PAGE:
In Permanent Present, the World Fairs of the early 20th century are given as examples of old visions of the future; Lunenfeld claims that up until the 60's, our futures were mapped out, printed, animated and manifested in theme parks and films. Since the 70's, however, our ability to envision a unique future has all but disappeared--leaving us in a permanent present. Lunenfeld, perhaps, overconfidently asserts that no film has been able to surpass Blade Runner's representation of the future, whose architectural and Retro-Deco design have been--at best--rehashed in cinema. Even The Matrix takes place primarily in a future which, conveniently, looks much like our present day. However, Lunenfeld seems to go too far in claiming that the window-based graphical user interface that we have all grown accustomed to--which was conjured in the 60's and perfected in the 70's--is so well developed that it is "an impediment to thinking beyond the present," and that the "very notion of transcending the Windows interface invokes horror in users." After all, to envision a future beyond the Graphical User Interface, one need not look any farther than Lunenfeld's Solitude Enhancement Machines, where the universal-masturbation Glasstron is noted, and in which digital information is transmitted trough the sensation of touch. Furthermore, one could claim that the GUI has increased our awareness of the current separation between the physical world and the virtual world, and caused us to envision a future in which that boundary is blurred.
Visual Intellectuals is a colorful essay--literally and figuratively--which begins with the claim that whenever intellectuals express themselves they generate a discussion that can never truly be about anything other than them; according to Lunenfeld, this explains why the discourse in art history, design criticism and new media studies, ultimately resides around the discourse itself. Apparently, visual commentary should be more visual and use words less. The meta-criticism of the web in web pages such as suck.com (which contains links to web pages that suck) is used to illustrate that art and discourse are constitutively indistinguishable. However, one can't help but wonder if Visual Intellectuals would be more poignant if it had also critiqued itself.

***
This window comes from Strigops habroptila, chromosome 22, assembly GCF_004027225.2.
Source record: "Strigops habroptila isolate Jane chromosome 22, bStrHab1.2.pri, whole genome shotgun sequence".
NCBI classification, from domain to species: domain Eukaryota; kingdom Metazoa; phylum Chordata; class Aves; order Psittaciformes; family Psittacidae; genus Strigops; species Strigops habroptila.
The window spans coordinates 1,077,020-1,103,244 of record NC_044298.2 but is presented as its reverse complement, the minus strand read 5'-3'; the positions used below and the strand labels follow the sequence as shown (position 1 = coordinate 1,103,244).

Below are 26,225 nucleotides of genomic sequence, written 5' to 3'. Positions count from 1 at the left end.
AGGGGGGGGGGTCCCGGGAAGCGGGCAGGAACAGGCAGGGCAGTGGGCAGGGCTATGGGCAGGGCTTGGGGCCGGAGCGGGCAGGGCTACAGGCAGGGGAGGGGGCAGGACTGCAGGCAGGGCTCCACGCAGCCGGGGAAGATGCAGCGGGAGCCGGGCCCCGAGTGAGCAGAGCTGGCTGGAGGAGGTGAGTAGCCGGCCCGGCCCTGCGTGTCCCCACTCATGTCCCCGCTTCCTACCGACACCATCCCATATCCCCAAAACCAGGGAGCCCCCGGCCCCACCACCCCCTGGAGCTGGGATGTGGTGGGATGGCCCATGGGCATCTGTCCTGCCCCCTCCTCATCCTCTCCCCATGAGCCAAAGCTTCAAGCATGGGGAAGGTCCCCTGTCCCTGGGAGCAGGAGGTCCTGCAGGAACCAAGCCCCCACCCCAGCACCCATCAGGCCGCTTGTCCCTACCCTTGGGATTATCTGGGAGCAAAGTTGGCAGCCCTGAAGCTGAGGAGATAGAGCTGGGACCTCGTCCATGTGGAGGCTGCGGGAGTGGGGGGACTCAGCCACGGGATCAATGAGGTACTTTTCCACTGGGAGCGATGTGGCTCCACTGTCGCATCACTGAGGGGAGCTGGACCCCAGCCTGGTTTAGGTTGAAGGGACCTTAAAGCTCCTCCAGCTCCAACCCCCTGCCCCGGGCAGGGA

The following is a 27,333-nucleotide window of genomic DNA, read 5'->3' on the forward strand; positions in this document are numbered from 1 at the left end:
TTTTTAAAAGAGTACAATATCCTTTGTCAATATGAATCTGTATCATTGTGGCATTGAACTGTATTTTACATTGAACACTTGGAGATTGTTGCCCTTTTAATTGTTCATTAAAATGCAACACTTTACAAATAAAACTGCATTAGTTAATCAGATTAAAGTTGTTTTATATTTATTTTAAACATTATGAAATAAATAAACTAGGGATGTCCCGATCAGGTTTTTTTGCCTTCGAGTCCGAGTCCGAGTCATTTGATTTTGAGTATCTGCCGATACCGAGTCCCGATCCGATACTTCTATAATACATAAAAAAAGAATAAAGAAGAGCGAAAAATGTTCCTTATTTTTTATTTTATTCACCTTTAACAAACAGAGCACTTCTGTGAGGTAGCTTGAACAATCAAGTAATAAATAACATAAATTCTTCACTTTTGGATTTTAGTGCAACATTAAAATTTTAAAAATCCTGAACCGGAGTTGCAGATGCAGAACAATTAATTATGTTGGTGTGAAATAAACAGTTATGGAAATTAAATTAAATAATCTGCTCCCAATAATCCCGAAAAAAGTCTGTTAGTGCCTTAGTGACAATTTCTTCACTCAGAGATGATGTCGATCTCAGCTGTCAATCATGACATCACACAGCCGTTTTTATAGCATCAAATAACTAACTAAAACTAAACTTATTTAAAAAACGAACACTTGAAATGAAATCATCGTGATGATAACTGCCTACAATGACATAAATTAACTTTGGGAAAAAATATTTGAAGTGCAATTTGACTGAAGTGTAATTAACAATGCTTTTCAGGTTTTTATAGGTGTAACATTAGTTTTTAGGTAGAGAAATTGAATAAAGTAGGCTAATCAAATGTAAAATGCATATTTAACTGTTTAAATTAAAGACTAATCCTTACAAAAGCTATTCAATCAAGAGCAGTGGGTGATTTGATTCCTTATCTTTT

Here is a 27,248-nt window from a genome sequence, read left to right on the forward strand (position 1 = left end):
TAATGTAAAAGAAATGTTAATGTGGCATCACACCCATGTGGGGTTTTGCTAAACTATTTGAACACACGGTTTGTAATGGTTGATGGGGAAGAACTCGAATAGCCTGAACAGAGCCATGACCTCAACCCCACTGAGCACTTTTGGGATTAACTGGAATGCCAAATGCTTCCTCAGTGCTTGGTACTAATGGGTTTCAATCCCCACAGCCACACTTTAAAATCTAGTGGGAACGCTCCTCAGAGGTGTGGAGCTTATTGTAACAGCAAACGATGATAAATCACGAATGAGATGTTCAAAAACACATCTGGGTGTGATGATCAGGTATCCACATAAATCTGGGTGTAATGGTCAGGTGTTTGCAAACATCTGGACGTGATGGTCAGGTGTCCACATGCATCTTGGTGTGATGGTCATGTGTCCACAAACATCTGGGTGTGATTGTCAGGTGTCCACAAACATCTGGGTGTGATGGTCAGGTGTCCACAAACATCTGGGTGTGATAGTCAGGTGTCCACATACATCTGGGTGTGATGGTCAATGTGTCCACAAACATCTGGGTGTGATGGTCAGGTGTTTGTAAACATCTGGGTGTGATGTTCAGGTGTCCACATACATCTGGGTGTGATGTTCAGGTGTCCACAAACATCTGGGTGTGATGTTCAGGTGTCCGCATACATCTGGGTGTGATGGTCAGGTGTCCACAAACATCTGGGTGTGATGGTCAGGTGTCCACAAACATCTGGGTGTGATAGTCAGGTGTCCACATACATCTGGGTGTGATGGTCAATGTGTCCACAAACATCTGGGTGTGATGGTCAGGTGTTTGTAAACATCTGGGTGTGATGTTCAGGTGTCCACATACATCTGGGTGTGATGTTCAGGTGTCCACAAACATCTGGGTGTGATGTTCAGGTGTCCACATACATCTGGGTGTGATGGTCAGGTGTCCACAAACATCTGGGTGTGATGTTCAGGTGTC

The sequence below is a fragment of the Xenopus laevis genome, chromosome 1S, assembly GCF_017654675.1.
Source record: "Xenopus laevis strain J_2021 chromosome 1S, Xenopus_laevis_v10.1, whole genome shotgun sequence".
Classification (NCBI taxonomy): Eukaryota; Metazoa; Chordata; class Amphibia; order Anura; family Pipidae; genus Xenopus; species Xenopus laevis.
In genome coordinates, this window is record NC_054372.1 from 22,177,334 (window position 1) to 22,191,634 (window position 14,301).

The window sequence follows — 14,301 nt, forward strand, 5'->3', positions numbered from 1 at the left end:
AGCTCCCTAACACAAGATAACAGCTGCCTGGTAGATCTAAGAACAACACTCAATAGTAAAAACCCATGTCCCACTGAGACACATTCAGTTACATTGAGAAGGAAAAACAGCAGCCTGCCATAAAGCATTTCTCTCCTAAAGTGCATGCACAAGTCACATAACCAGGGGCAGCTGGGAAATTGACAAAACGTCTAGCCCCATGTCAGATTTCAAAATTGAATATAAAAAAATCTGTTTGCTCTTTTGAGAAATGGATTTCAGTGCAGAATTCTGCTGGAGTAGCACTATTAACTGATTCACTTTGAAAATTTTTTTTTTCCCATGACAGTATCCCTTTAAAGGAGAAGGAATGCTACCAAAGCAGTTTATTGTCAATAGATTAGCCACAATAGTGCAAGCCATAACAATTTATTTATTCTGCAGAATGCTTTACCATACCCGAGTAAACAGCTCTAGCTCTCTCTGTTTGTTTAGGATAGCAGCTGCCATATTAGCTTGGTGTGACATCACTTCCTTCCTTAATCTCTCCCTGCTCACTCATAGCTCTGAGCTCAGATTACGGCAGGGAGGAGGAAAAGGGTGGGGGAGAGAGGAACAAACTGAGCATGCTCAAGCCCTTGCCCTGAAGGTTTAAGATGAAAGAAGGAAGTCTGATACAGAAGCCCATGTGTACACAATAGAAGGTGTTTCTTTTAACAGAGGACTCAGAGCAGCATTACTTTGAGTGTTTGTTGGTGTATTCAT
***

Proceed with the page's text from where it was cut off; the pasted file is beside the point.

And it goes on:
TEOTWAWKI is an acronym for the end of the world as we know it; in this essay, Lunenfeld laughs at the Y2K scare, which he claims was a pessimistic antithetical response to the optimism that the internet had recently created. Indeed, the real horrors of the 21st century should remind us that "acronyms are not the greatest terror we face."
The chaos of TEOTWAWKI is followed the orderly Master List, which analyzes our obsessions with lists, from phone numbers (which only have seven digits because that's the highest number of items we can hold in our minds) to the majority of lists that consist of winners and, ultimately, pay tribute to Number One. Within financial lists, Lunenfeld exemplifies the feedback-loop characteristic of lists in the fact that the most popular shares on E*Trade where, at times, shares it E*Trade itself. Lunenfeld is concerned that the world's lists are becoming extremely homogeneous and prophetically encourages us to keep in mind lists such as Maya Lin's Vietnam Veterans Memorial which successfully balances the individual and universal.
Gameboy starts off with Chris Marker's claim that video games offer more insight into the unconscious that all of Jacques Lacan's work, and continues to analyze role playing, fantasy and the interplay between video games and art. After which, 25/8 examines our want of more than just 24/7. Today, actors become singers, singers strive to be painters, painters attempt to be film directors, scientists become entrepreneurs... As individual identities become ambitiously fluid, institutions such as museums are also losing their identities; exhibits such as King Tut have introduced the blockbuster, and the multimedia experiences that are transforming museums post a threat to what it is that defines a museum anymore.